A man accused of killing two Fredericton police officers and two civilians arrived for an court appearance Monday morning wearing orange jail clothing and surrounded by sheriffs officers.
Matthew Vincent Raymond, 48, was scheduled to face four counts of murder in the deaths of Const. Sara Burns, Const. Robb Costello, Donnie Robichaud and Bobbie Lee Wright.
The court appearance was the first time the media has been able to provide visual images of Raymond, other than a fuzzy yearbook picture from his teenaged years.
Raymond looked down at the ground as he slowly emerged from a sheriff’s van, but observers noted he is slim, has short hair, is balding and has a greying beard.
Members of the victims’ families were among about 70 people assembled in the packed courtroom for his appearance.
Regional Sheriff George Oram cautioned everyone in the court against any outbursts.
Security at the courthouse was tight, and a large section of parking lot was cordoned off, with sheriffs’ vehicles used to block some of the view of the courthouse entrance where Raymond was brought in.
Provincial court Judge Julian Dickson was expected to preside.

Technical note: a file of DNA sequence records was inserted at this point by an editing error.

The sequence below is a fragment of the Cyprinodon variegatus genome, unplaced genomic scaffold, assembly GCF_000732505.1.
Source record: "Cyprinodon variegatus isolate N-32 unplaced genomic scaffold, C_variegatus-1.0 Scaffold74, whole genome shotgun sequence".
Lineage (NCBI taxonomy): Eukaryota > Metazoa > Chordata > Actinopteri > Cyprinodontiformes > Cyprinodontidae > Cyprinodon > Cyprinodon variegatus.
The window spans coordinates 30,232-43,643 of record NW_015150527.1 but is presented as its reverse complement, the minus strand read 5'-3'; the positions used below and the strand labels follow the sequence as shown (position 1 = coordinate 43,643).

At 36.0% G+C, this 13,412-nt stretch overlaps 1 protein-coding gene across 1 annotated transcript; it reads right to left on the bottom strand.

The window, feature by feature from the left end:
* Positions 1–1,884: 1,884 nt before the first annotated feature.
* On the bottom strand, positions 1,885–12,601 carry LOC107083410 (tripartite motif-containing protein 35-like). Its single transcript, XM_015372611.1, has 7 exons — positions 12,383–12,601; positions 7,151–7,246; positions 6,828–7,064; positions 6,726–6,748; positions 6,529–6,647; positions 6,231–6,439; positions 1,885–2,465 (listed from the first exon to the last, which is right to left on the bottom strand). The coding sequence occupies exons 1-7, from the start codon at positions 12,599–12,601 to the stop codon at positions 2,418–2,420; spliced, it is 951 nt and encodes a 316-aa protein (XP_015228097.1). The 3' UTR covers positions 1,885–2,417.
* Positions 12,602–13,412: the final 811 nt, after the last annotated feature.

The police officers and civilians were gunned down Aug. 10 outside an apartment complex in the New Brunswick capital.
Costello, 45, was a 20-year police veteran with four children, while Burns, 43, had been an officer for two years and was married with three children.
Robichaud, 42, had three children and had recently entered into a relationship with 32-year-old Wright when they were killed.
Thousands of police officers and first responders from across the continent travelled to Fredericton last Saturday to attend a regimental funeral for Burns and Costello.
Friends and acquaintances of Raymond have offered varying memories of the accused murderer.
Some have recalled how he retreated for long periods of time into video games, while others recall a pleasant supermarket co-worker.
Recent accounts describe an increasingly isolated loner who was ejected from a bicycle shop and a cafe for erratic behaviour.
The Canadian Press